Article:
I asked my wife recently when she thought that we had most experienced our love, some moment together, when we knew, the romantic now, the turn, the  click, the lock. I said to her, “Was it in Italy?” I was thinking that Italy must have been romantic for us, standing on the arching bridge over the canal in Venice, riding through Tuscany on the bus, the grape vines and castles along the winding road, among the hills. Surely this was the moment of clarity in our love.

She laughed and said, “No.”

I said, “Surely it was in Tuscany, in the back of the bus, remember that moment, when Céline Dion and Andrea Bocelli were singing “The Prayer,” and we were just there.”

She laughed again and said, “That was when you were in love with Italy, not me!” We both laughed. She had it right. She was seated forward; I was in the back with Celine, my beloved journal and the gorgeous Italian landscape.

“It was duing the whole church devastation thing,” she said. “We went through it together. That’s when I really loved you.”

I agree. “Your gentleness with me,” I said, “that’s the thing that made me know you loved me I was so crazy, and you were so gentle, so gentle.” I love gentle. It’s a kind of good slow. 

I remember the day we went to La Jolla Shore for surf day with our daughter Rosalind. The La Jolla Surf club was there, helping people with disabilities surf. Roz surfed. The sun shone. The waves danced, and  I sat disabled on the beach. I was the most disabled person there. I have never felt so crazy, so whacked, so alone in my life. I twitched.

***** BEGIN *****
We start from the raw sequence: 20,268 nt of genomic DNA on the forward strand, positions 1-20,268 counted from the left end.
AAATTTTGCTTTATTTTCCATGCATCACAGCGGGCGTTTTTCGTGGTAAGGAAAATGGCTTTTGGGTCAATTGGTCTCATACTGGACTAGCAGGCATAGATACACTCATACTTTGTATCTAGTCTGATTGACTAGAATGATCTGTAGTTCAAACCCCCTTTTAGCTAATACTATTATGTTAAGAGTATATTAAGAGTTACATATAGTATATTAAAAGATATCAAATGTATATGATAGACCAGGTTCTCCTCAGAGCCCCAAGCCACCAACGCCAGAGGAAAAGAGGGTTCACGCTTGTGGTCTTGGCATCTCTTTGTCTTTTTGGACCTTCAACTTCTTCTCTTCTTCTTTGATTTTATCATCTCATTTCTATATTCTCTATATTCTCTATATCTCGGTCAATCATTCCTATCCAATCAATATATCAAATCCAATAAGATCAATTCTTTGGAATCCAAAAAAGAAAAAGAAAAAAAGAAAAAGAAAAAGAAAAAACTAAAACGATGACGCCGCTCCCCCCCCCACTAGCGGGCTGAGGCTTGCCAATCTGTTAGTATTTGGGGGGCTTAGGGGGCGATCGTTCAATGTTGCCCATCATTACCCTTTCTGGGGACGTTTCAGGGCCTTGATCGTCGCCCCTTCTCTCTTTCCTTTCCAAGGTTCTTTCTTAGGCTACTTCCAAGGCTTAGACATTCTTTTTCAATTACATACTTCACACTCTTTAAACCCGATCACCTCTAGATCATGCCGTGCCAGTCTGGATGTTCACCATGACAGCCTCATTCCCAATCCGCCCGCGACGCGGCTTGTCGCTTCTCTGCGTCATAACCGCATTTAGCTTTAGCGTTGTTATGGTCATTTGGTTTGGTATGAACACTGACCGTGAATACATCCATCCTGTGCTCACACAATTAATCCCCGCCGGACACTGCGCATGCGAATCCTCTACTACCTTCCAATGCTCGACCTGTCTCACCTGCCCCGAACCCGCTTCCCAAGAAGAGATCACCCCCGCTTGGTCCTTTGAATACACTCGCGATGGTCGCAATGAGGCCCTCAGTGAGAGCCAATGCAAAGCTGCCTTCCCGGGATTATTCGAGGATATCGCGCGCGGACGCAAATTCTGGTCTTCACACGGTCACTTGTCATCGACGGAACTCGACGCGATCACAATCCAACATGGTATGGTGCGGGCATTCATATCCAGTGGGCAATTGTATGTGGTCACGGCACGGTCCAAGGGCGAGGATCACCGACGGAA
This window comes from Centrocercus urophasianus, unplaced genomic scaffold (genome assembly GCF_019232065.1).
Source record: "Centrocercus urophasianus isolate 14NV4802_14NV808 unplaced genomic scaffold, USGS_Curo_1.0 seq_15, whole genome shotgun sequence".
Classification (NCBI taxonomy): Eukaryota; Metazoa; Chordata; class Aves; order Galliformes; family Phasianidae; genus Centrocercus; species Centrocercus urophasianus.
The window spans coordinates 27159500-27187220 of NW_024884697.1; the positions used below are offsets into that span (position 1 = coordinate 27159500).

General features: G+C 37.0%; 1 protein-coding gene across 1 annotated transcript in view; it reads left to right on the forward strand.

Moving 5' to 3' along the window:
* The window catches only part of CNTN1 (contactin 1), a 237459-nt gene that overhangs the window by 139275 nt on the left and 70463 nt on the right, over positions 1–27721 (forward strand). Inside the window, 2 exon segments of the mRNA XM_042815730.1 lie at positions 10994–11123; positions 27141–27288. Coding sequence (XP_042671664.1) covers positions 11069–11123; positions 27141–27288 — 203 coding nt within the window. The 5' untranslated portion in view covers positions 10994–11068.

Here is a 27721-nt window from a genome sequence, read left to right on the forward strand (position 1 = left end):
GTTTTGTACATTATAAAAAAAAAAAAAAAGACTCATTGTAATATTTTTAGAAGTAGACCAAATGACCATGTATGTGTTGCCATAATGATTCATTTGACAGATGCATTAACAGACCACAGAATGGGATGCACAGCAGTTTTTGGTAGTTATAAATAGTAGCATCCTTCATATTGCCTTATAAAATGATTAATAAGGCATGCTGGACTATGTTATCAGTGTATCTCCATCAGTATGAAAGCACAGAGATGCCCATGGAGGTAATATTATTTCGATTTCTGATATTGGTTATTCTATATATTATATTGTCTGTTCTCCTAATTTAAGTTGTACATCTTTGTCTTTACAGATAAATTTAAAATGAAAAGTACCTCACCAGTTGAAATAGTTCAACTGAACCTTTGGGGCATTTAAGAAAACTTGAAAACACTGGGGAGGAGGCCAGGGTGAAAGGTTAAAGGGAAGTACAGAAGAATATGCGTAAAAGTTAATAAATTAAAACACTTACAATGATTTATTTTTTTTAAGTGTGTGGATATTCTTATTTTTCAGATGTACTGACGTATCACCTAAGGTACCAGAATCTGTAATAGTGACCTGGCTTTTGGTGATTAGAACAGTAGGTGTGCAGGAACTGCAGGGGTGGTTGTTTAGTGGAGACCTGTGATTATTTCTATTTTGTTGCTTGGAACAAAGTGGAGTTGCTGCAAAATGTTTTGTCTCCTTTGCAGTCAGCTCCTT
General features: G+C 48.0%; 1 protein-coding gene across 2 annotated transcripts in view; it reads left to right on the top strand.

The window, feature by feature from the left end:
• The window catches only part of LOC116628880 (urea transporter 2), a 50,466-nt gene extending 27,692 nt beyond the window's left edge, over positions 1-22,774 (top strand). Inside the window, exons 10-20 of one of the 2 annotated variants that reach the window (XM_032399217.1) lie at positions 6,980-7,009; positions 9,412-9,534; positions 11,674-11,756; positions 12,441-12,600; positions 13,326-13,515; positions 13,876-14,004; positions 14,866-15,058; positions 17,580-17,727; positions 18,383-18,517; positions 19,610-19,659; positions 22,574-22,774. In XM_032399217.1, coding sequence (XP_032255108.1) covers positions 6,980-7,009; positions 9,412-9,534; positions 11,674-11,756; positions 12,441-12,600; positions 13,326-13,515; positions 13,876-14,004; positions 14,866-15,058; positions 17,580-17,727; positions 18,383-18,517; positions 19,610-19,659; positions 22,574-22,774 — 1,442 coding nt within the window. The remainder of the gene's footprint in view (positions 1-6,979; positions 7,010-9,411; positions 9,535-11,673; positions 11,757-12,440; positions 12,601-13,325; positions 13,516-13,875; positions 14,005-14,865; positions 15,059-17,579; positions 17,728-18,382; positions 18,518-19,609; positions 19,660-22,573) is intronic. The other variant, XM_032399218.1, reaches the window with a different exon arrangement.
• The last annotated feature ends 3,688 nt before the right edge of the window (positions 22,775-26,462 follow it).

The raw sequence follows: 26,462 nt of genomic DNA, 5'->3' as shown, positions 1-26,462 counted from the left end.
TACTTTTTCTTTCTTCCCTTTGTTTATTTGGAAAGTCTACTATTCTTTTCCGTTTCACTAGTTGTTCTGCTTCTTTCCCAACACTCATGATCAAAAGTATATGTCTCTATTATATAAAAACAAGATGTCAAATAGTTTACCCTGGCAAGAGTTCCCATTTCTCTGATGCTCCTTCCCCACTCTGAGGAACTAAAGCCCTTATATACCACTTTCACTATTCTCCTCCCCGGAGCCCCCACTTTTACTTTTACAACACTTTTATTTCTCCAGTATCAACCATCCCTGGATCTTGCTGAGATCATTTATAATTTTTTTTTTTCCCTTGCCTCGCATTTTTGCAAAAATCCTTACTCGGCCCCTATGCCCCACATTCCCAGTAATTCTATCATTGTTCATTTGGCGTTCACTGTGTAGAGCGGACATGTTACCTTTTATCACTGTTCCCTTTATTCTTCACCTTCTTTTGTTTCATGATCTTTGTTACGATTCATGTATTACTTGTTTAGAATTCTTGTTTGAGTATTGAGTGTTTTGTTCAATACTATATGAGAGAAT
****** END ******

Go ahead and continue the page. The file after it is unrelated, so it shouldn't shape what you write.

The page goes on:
“I’m not sure why I was so crazy,” I told Linda the other day.

“It was because they beat the crap out of you in meetings,” she said. Right. They did, but she didn’t. She was there for me, she believed in me, in my dream, in my future, to be the thinker, the speaker, the writer, the pastor, the lover — of people.

Life can turn out so hard. Stuff happens, and when it does, and people don’t love you, it is just so crazy hard, being alone, having no support.  

A friend of mine told me today that she has a friend who has a friend who died of cancer a few years ago,  alone. “Wow, so sad,” I said. “What happened?”

“Well,” my friend said, “she got cancer, but she was pregnant and so she didn’t have full treatment so that she could protect her baby, and she died just a few days after the baby was born by C-section,  but I was told that some members of her family weren’t there for her at the end, and so I think that she knew in the end that she wasn’t really loved by them as she needed to be, and she knew that she wouldn’t be able to love her baby either, and so at the end she must have been just so alone. ”